The Work of Literature
Oxford University Press, $71.95 hb, 335 pp, 9780198733195
Derek Attridge is one of the most formidable theorists working today in the field of literary studies. His central strategy is to identify potential for recognition in the reading process of singularity and alterity, with the qualities of a particular work manifesting themselves most powerfully when they reveal 'unexpected possibilities of thought and feeling'.
Attridge is therefore relatively uninterested in literary history, which he sees as being concerned merely to describe 'general trends' without troubling to engage properly with individual works. This book, which includes some new material as well as a reprinting 'in revised form' of earlier essays, will be of particular interest to Australian audiences since Attridge, now based at the University of York in England, was born in South Africa and is a long-time friend and professional associate of J.M. Coetzee. Indeed, Coetzee looms large in this collection, being cited as early as the first sentence of the Introduction, with Attridge later describing how Adelaide's Nobel Laureate presents in his 'interviews and non-fiction writings ... one of the most compelling accounts of what it is to write literary works that I know'.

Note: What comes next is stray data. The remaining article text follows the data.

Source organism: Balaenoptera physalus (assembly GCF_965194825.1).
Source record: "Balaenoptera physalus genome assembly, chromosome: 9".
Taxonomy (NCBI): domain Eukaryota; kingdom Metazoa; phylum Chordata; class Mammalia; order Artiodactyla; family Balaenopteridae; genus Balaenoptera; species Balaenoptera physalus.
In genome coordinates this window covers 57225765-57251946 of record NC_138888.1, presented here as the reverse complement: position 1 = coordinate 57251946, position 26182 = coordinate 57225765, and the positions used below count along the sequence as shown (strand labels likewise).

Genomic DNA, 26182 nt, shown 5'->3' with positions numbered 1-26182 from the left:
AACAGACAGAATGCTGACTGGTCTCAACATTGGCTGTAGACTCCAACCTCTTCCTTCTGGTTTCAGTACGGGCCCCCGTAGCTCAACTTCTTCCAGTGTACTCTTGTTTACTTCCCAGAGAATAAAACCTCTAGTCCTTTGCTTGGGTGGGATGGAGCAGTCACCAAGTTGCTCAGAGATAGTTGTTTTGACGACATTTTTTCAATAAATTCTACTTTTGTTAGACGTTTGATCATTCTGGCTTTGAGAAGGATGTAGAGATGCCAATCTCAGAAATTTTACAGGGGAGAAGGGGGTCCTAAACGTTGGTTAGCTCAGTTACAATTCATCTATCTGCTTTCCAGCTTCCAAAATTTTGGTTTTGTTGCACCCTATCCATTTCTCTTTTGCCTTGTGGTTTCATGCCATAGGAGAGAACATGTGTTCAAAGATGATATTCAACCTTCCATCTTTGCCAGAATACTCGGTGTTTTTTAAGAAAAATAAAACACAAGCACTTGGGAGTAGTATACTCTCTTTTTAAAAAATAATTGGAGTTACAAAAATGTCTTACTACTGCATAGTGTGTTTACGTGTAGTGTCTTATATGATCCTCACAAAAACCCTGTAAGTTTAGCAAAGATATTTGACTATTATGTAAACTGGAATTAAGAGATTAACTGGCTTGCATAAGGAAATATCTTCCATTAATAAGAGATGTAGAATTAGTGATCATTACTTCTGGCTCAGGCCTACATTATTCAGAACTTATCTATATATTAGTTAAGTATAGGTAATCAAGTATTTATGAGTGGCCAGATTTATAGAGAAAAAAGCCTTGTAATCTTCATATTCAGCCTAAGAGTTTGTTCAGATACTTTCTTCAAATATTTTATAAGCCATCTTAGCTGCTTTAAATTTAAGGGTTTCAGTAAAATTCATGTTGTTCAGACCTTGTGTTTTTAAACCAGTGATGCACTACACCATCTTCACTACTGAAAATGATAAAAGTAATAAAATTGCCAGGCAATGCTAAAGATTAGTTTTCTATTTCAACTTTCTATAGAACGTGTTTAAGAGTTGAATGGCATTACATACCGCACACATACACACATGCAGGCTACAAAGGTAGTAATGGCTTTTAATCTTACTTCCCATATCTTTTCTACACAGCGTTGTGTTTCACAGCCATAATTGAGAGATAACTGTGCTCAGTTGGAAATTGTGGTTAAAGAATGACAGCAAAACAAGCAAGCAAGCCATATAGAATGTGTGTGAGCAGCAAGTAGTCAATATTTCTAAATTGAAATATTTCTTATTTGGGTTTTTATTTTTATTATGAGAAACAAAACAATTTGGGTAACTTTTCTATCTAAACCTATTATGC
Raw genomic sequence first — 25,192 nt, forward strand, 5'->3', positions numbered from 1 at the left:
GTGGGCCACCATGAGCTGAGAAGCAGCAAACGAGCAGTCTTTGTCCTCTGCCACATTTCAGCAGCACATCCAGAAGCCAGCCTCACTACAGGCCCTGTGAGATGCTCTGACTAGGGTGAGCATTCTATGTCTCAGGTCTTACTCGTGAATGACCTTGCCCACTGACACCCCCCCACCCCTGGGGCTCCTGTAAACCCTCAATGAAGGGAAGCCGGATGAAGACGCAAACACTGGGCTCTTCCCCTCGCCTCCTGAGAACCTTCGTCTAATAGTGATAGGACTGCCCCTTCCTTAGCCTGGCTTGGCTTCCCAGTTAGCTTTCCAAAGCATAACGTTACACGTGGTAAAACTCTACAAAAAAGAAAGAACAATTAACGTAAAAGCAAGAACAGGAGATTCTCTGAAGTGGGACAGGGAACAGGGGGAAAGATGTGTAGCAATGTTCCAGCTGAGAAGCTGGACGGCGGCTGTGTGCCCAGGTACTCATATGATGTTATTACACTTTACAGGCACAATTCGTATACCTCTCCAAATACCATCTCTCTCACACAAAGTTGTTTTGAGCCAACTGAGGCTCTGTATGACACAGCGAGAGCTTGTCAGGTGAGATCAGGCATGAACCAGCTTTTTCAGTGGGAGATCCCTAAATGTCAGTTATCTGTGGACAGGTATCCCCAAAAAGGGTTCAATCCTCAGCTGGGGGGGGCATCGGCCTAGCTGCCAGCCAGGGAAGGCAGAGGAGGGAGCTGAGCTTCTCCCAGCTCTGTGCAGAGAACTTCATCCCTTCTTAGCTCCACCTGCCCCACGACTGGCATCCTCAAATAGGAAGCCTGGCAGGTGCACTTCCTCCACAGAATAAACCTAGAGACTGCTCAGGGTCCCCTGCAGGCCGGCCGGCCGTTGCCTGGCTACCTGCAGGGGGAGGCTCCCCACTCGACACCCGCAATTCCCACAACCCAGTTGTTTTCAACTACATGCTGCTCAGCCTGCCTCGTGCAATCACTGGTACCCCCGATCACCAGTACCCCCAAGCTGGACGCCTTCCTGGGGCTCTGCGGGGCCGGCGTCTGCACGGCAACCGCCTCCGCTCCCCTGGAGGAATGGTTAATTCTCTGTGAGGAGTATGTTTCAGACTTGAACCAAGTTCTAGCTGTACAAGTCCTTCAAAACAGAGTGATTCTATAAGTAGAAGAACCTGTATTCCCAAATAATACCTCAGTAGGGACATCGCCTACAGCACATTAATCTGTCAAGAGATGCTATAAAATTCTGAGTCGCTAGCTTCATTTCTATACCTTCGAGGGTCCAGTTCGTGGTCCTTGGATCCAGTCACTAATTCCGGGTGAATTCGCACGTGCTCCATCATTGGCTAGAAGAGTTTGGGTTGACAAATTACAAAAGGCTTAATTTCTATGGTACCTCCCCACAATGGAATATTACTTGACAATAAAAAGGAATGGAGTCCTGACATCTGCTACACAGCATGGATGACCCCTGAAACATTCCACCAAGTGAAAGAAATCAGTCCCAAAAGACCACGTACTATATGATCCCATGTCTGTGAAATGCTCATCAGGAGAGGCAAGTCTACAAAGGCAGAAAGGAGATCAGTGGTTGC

The first and most lengthy chapter, weighing in at ninety-four pages, involves a 'cross-examination' whereby the author interrogates himself about his own critical practices, mustering 'counter-arguments as strongly as I can, while providing space for responses that I hope are convincing'. This is an ingenious strategy, one that again bears some resemblances to Coetzee's self-scrutinising fiction. Attridge does of course risk acting here as his own judge and jury, and there is occasionally a sense of him setting up a straw man merely so that he can expound more fully his own ideas, but in general his academic outlook is remarkably wide-ranging, embracing music and the visual arts as well as literature. One later chapter is centred on 'Hospitality', and Attridge himself is a genuinely hospitable critic in his willingness to countenance ideas from many different positions and to engage with them through a process of intellectual dialogue.